Tuesday, August 09, 2005

Into Baghdad

I left North Carolina in August 2003 for Amman, Jordan. I wan't sure what to expect.

We flew commercial flight on Royal Jordanian Airlines into Jordan and spent the night in a nice enough hotel close to the local airport.

Next morning at 5am we were taken to the local airport in Jordan to board a twin prop plane for Baghdad.

They stamped my passport as exiting Jordan. Never stamped it coming into Iraq. Only 2 weeks later when I returned to Jordan they marked me with re-entry. So basically, there are two weeks on my passport for which I was unaccounted.

I was a little aprehensive, but knew I was in - but in.

There was a family of 3 Christian missionaries on the plane with me and one other passanger - plus 2 pilots. Total of 7 and it was crowded. The little 8 year old girl was named Kelsey.

The flight was 3 hours of flying with destination Baghdad International Airport. Everything at the airport was at a stand still. You could see that the Iraqi Airlines had been grounded for quite some time. There was no traffic within what seemed like miles around the area.

We could see Saddam's water palace - a great big water hole in the desert all around.

This is really the first time I started to feel amazment at the extreme lifestyle Saddam lived while you could plainly see the immediate area around his castle - was squalor.

I didn't have too much time to ponder anything at that moment actually, because we were landing.

The pilot told us that we would be coming in on a corkscrew landing into Baghdad. He told us to hang on and it would be over very quickly, but it would be uncomfortable from the time we started the dive until we hit the tarmac.

Kelsey was sitting on my left across the aisle. She took my hand when we started to dive. We basically went straight down and in an honest-to-God corkscrew. I looked at Kelsey and she was starting to freak a little - and quite frankly, I was too.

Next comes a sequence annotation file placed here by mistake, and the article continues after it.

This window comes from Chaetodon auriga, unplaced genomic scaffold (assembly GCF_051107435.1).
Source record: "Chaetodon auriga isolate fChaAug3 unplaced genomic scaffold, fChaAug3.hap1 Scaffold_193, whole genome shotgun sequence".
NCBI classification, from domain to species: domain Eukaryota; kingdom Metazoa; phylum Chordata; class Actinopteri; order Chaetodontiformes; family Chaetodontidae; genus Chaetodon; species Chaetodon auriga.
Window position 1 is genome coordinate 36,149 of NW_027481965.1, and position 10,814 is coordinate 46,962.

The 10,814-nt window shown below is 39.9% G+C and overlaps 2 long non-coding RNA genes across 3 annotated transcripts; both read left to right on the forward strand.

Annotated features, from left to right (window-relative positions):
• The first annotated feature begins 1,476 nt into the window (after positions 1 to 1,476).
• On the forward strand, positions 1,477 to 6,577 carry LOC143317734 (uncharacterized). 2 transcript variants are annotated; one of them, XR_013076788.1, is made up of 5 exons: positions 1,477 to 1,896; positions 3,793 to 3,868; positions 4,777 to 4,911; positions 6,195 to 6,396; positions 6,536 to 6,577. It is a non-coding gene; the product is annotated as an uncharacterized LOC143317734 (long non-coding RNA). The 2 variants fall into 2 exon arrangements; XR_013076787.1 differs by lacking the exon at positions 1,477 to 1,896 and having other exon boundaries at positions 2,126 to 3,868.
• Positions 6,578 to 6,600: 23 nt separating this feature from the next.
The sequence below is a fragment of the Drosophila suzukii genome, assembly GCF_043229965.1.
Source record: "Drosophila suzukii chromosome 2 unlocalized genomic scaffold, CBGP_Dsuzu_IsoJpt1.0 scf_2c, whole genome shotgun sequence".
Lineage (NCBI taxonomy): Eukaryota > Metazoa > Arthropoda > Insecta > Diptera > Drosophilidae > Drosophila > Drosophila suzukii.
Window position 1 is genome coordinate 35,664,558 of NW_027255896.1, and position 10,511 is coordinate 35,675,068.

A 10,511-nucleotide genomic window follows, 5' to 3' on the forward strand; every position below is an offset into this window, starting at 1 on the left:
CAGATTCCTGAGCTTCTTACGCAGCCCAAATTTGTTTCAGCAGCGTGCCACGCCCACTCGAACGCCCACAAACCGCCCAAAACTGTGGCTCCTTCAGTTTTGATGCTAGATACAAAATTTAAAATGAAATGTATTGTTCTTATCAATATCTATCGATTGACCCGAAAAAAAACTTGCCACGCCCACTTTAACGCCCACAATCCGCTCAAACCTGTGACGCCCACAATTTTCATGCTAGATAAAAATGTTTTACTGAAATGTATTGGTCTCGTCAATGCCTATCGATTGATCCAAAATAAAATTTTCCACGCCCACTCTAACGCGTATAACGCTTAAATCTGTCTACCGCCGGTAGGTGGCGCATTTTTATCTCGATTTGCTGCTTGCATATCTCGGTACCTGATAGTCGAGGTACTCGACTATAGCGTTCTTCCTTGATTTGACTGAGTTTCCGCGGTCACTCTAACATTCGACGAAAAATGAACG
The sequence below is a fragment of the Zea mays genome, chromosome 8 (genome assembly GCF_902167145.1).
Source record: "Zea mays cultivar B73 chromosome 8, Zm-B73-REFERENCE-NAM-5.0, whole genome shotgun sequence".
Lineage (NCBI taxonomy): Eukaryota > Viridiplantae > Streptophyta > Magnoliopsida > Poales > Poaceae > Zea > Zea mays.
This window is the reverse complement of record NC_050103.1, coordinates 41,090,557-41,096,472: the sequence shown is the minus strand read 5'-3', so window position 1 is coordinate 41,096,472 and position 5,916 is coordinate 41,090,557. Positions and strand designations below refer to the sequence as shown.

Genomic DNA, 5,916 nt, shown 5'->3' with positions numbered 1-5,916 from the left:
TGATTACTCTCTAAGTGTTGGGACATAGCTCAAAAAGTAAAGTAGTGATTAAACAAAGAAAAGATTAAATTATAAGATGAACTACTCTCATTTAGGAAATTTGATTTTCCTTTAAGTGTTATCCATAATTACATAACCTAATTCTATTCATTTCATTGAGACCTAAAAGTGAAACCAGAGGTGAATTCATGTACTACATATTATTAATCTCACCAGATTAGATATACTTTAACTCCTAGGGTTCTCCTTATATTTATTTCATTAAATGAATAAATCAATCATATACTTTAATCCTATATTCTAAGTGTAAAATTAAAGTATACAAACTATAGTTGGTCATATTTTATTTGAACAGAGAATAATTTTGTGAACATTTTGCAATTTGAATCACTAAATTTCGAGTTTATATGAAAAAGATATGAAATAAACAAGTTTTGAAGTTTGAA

The plane was loud, the internal pressure in our heads was immense, and it almost seemed as if we were falling out of the sky.

I screamed at Kelsey "roller coaster, go for it!" We both smiled and threw our hands up. Made the crazy moment of fear pass more easily.

When we landed on the tarmac, we had to remain on the plane until they clear us to approach airport facilites. This would not have been so taxing, however it was 130 degrees fahrenhiet and we had no air conditioning in the plane. But part of the adventure , right.

I had a water bottle on the plane with me and before we landed I drank it down to about 1/2 and put the cap back on it. While we sat on the plane, I reached for my water bottle.

It was completely crushed and all the water was gone out of it. The pressure of the landing dive had literally emptied my water bottle and crushed it. No wonder my head felt like it did.

We waited in the airport military area as all the other parts of the airport were closed. When they had refueled and check our passports, we reboarded for Hawler, Kurdistan.

I slept mostly on the plane to Hawler, and I awakened to the pilot telling us that we were approaching Hawler International Airport. Looking out of the small window, I could not see what he was talking about.

Monday, August 08, 2005

Kurdistan: The Other Iraq

I will post here some of my experiences since August 2003 when I began living and working in Hawler, Kurdistan, Iraq.

Maybe it doesn't seem too exciting, except I am a simple, southern woman from North Carolina that gave up my entire life in the USA to go help the people of Kurdistan.

This all began through a series of fortunate events that led me to understand more about the people we are fighting and the people we are freeing from centuries of oppression under tyranny.


I welcome ALL comments and questions, as this is an open and honest exchange of information. There is no political agenda here - only the facts of the things I have seen.

I will put up my first days posts when I am finished editing for my journal. More later today.

Enjoy and respond!

Peace